Five CDC-Approved Testing Scenarios for Workplaces

  1. Testing individuals with signs or symptoms consistent with COVID-19: The CDC says that employers may continue to conduct daily screenings for employees before they enter a facility, including symptom and temperature checks. If a worker reports or shows signs of COVID-19 symptoms, they should be immediately separated from the work environment. 

  2. Testing asymptomatic individuals with recent known or suspected exposure to SARS-CoV-2 to control transmission: If a local health department receives a positive test result, it may contact an employer to identify close contacts and other individuals who may be at risk. The CDC encourages employers to work with public health departments in these contact tracing efforts, as well as expand testing in high-density critical infrastructure workplaces, workplaces with at-risk populations (like nursing homes), and workplaces where employees cohabitate (like offshore oil platforms). 

  3. Testing asymptomatic individuals without known or suspected exposure to SARS-CoV-2 for early identification in special settings: If community transmission is particularly high in your area, the periodic testing of workers without symptoms may be helpful to identify positive cases and stop spread in the workplace. Higher-risk settings include workplaces where physical distancing is difficult or impossible, remote locations where medical evaluation and treatment may be delayed, workplaces where continuing operations is a high priority, and workplaces where employees cohabitate.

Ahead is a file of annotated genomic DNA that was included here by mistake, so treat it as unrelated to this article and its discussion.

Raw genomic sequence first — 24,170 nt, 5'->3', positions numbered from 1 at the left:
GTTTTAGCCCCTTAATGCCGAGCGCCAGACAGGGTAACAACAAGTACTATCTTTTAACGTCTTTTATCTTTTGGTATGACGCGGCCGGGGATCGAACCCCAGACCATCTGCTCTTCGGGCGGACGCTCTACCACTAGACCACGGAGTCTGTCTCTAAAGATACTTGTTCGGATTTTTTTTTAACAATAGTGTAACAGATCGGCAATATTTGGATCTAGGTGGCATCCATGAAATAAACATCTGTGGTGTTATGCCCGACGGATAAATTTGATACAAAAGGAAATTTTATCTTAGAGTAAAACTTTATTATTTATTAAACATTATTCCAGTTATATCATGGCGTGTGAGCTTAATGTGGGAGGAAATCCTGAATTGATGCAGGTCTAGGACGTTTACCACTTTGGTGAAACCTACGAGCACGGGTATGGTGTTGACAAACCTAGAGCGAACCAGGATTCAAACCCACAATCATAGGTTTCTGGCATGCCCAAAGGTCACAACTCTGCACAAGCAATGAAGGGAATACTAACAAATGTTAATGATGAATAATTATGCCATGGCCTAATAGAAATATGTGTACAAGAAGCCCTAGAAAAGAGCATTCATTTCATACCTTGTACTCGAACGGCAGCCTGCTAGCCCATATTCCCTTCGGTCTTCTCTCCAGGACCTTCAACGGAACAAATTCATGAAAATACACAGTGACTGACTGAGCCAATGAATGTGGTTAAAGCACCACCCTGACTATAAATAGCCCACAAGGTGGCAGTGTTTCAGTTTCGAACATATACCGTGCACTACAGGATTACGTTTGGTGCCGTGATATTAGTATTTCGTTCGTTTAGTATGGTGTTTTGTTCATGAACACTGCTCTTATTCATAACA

4. Testing to determine the resolution of infection (e.g., discontinuation of home isolation): If an employee has a confirmed or suspected case of COVID-19 and has been isolating in response, testing may be used to determine that they can return to work. The CDC notes that while employers are permitted under the ADA to require a healthcare provider’s note to confirm employees are healthy and ready to return to work, coronavirus testing results may be delayed and could slow down this process. It’s recommended that employers consider waiving this requirement for sick employees to validate their sickness, qualify for sick leave, or return to work.

  5. Public health surveillance for SARS-CoV-2: The CDC says that testing is considered surveillance if it’s conducted to identify hotspots or to “better understand disease trends in a workplace.” Testing can be used to assess the COVID-19 burden on a workforce, assess factors that put workers at risk for infection, and evaluate the effectiveness of infection control programs in the workplace. With that in mind, employers should only test “if the results have a reasonable likelihood of benefiting workers.”

Author: Drew Gieseke


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